The Bayard Pharmacy held it's grand opening on Thursday.

Erik Mabus has been dreaming about owning his own pharmacy for a long time. He spent the last 20 years working for corporate chain pharmacies, but when he started to notice a decline in customer service, Mabus decided it was time to break out on his own.

On Thursday, Mabus held the grand opening for Bayard Pharmacy, which is housed on the ground floor of the Bayard Plaza building. There are 48 apartments housed above the pharmacy.

The pharmacy is located where the Bayard Hotel used to reside. The hotel fell into disrepair and was torn down to make way for the new Bayard Plaza building. The hotel was torn down in August 2011 and work began on the foundation of the building in October 2011.

“I’ve always thought of pharmacies as the corner stone of a community,” Mabus said. “Downtown Dover didn’t have a pharmacy. We want to become part of the community, we want to be involved in providing a service.”

One way that Erik is working to make the pharmacy part of the community is by giving back. The pharmacy has a program called Bayard Pharmacy Cares. When a patron fills a prescription at the pharmacy they can choose a charity from the list of 10 that Mabus has designated 25 cents is donated to that charity.

Family, friends and community members all crowded into the pharmacy. Gov. Jack Markell, Dover Mayor Carleton Carey, and Lt. Gov. Matt Denn were all on hand for the opening.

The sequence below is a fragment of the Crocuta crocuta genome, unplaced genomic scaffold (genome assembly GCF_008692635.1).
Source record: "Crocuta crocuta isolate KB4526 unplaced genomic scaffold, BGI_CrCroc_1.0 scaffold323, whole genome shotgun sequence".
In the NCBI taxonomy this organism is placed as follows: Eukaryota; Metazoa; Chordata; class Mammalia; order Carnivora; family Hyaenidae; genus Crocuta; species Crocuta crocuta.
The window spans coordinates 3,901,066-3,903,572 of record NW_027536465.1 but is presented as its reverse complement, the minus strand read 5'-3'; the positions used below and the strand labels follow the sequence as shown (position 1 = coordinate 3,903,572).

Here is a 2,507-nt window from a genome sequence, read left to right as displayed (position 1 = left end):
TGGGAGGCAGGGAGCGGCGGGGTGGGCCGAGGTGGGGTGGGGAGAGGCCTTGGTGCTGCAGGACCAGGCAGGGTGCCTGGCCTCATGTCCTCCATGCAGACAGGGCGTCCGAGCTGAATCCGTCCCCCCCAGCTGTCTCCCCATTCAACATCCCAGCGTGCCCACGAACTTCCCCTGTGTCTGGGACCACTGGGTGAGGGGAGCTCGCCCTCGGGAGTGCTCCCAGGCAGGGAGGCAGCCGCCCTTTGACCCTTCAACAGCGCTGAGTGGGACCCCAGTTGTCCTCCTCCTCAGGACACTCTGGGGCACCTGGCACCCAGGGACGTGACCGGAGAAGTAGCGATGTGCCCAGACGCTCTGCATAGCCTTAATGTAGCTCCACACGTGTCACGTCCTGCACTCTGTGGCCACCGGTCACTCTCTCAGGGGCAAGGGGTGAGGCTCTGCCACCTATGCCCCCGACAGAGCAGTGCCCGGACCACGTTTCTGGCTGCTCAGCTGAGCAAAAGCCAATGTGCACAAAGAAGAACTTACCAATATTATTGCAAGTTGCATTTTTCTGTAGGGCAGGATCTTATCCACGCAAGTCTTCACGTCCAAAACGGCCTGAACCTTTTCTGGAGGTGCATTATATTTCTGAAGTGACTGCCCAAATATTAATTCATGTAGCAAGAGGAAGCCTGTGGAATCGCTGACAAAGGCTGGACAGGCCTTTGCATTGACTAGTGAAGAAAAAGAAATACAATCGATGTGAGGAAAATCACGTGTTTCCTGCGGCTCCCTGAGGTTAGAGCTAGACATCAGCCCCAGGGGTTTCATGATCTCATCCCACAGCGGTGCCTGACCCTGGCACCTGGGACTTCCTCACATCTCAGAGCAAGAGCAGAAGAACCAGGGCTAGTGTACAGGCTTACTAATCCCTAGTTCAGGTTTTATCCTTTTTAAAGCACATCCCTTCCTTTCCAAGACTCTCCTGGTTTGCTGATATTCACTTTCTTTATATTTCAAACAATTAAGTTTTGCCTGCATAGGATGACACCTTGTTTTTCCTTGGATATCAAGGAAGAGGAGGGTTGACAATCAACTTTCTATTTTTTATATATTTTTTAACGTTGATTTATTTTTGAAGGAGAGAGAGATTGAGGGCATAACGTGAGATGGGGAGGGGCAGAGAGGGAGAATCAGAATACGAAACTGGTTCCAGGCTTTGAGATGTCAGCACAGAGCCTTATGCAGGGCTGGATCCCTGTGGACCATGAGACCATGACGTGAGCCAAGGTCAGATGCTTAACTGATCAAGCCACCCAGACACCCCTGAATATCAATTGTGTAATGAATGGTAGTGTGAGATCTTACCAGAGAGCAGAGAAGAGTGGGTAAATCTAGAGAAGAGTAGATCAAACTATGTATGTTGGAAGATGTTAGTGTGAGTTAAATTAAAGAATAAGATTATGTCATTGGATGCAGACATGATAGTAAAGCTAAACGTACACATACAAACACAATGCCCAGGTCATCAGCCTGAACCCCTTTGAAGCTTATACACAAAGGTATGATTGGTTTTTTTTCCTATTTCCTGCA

“I think it will draw more people into downtown,” said Carey. “I’m really excited. A drug store is an important part of what you need to have a good downtown.”

According to Jenny Mabus, the creation of the pharmacy has required support and sacrifice from the whole family. Jenny was on the verge of completing her degree in interior design when her husband came to her and asked for her help and support. Jenny left school in order to help her husband realize his dream.

“They worked so hard to do this, and it took a while but they had the motivation and they worked hard,” said Liv Reisinger, Jenny’s grandmother.

She’s found ways to put her education to use. All of the paint colors and design touches in the pharmacy were picked out by Jenny.

The couple’s three daughters also made their fair share of sacrifices.

“Our kids have eaten cold cereal for dinner for six months straight,” Jenny said.

Chloe Mabus expressed pride in her parents, despite what they may have fed her for dinner.

“Seeing a lot of people come in is really cool,” she said. “It’s nice to know that they [Jenny and Erik] were able to hold up. They were under a lot of stress. It’s cool to see it become real.”